Skip to 4 minutes and 54 secondsFinally, for our first test notebook, let's try drawing a pie chart. Pie charts, invented by Scotsman William Playfair in the 1800s. And we want a pie chart to show how many ice creams of each flavour we've sold. So let's go and look at this next black panel here, which has got the second fragment of Python source code in it. We need to import a library here. This unlocks some existing Python functionality for us so we can make use of it, and the particular functionality we want is plt.pie, which is going to draw the pie chart. There are one, two, three values to draw.

Skip to 5 minutes and 33 secondsThese are the integer values we computed earlier for num strawberry, num chocolate, and num vanilla ice creams. We put a label to correspond to each. That one corresponds there, there, and there. And we also specify the colours for each sector of the pie chart as well, colours that will correspond to the flavours of our ice creams. Finally, we say plt.show in order to draw the pie chart. And when I click "run now" and scroll down, look! There's my pie chart with my different flavours of ice cream and their relative proportions. I could go back to the first panel and change-- let's say we sold a great many more strawberry ice creams, and then I need to run that again.

Skip to 6 minutes and 17 secondsAnd then I go back to my second panel. It doesn't automatically update. But I can run this one again, and strawberry should now be huge. There we go. OK. I could change this if I wanted to. I could turn strawberry into a different flavour. There we go. Mint. And I could turn chocolate into a different flavour. Let's say bubblegum. I can run it again. You see the labels have changed. I might want to change the colours, mightn't I? Mint is probably going to be green, and bubblegum is probably going to be blue, I suppose. So let's try that.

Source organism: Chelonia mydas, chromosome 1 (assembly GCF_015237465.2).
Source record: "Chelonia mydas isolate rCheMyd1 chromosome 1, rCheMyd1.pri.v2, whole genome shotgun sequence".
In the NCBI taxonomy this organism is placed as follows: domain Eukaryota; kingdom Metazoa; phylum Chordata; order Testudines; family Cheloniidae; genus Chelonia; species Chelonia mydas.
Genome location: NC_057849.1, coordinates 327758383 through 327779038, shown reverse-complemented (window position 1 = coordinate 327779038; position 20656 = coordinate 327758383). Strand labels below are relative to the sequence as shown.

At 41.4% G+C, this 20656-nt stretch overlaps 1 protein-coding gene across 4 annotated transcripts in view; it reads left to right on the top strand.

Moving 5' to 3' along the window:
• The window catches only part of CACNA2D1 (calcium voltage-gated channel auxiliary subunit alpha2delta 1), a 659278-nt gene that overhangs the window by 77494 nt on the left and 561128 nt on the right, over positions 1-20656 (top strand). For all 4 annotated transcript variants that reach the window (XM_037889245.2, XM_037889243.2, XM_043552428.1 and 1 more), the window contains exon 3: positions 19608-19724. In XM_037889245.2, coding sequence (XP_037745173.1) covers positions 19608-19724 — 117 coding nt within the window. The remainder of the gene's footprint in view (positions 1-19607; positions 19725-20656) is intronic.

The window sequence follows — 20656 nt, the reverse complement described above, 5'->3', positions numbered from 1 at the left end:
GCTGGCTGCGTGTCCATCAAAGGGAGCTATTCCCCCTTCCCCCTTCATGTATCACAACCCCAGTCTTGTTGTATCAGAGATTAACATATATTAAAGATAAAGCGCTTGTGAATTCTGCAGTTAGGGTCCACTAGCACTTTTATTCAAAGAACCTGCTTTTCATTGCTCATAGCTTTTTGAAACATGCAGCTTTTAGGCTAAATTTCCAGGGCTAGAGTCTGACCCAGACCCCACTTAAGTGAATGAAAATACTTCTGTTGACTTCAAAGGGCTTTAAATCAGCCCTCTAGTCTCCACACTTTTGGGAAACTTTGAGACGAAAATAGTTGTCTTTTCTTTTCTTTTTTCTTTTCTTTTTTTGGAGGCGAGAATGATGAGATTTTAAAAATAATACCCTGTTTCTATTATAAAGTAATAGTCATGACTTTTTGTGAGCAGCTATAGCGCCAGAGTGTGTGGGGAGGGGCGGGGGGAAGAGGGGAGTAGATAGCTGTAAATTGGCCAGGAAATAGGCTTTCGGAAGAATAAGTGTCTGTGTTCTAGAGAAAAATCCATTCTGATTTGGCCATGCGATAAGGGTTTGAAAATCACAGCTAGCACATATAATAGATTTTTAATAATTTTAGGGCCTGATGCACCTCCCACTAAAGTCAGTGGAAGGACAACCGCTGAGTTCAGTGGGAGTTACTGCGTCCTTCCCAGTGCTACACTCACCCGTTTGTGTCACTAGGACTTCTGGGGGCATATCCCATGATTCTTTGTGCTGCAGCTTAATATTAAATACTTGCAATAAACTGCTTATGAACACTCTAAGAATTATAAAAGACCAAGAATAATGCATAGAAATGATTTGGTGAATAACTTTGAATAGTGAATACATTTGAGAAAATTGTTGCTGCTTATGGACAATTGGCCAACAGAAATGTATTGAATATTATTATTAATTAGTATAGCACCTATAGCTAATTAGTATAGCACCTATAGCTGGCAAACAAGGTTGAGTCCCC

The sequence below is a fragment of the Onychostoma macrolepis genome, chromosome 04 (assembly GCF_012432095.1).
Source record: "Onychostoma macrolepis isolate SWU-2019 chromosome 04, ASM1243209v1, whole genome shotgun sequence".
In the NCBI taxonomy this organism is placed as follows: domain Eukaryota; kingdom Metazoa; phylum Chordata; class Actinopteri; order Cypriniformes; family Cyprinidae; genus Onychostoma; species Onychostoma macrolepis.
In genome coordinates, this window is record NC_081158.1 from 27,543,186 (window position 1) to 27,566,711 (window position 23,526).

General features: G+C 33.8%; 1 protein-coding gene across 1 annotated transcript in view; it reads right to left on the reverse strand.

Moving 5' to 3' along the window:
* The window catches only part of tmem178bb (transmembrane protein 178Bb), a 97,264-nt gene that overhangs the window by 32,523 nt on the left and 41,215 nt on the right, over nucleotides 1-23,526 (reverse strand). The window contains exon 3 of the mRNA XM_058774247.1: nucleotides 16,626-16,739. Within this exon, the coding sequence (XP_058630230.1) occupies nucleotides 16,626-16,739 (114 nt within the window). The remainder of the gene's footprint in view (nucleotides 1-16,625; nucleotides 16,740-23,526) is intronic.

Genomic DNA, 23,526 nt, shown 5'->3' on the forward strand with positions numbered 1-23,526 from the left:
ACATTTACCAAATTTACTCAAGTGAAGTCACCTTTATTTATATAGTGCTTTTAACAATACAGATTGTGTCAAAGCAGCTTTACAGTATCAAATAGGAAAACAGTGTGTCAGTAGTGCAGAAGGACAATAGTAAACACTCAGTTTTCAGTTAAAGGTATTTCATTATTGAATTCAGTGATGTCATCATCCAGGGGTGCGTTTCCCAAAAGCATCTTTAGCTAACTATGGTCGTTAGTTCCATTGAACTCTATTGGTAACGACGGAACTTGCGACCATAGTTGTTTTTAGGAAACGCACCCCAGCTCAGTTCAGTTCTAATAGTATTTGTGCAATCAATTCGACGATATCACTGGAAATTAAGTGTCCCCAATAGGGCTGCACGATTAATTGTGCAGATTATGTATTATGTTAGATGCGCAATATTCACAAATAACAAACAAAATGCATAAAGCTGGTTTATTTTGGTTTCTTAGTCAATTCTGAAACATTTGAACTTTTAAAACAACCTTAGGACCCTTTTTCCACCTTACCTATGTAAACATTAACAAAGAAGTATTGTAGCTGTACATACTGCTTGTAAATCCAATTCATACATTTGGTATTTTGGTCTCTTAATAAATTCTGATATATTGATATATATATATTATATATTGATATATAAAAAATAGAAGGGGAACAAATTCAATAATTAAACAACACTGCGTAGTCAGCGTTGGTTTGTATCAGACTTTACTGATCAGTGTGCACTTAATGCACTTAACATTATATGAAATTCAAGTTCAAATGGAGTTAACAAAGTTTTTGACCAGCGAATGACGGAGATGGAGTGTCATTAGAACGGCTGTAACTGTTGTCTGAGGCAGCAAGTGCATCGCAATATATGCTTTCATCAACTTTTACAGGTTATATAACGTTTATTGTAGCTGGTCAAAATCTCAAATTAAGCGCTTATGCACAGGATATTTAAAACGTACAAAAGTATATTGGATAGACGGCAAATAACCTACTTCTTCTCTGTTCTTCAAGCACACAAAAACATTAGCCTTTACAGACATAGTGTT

Skip to 6 minutes and 56 secondsAnd there we have it. Wonderful. OK. So this is just a simple example to show us how the programs work and how the code is executed in this interactive notebook. This is the end of the first Python notebook and the end of this example. Let's save our code so it's there when we come back to it later. Brilliant.

Interactive Python notebook walkthrough

Data science is very much a practical, experience-based activity. Throughout this course, we want to give you the opportunity to experiment with data, using the popular Python programming language.

We have developed an online interactive notebook facility, to allow you to write Python code in your web browser and run it on our servers at the University of Glasgow. This video works through how you might use an interactive notebook. The actual notebook shown in the video is available in the next step, so you can have a go for yourself.

Each fragment of Python code works, but you should feel free to change the code and see what happens. Don’t worry if you make mistakes or break it - that’s normal for coding! If you want to restore the notebook back to its initial state, click the ‘reset’ button in the toolbar at the top.

You can move between panes in the notebook with Shift + Cursor up or Shift + Cursor down. Alternatively you can click on a pane to highlight it. You can run the code in a Python pane with Shift + Enter. Alternatively you click the ‘run’ button in the toolbar at the top.

There are other interactive notebooks throughout the rest of the course, so please ensure you understand how to work with them at this stage.

For advanced users: Although we support browser-based execution of simple notebooks on our server, more adventurous learners may want to download and install local software on your own machines - so you can do data science at home. We recommend the Jupyter Notebook system. This is quite complex to install and configure, but it is the industry standard for basic data science. All of the notebooks we will use in this online course are available for download, and will work with Jupyter Notebook.

If you get stuck with any of these activities, please let us know in the comments section and we will do our best to advise you.

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This video is from the free online course:

Getting Started with Teaching Data Science in Schools

The University of Glasgow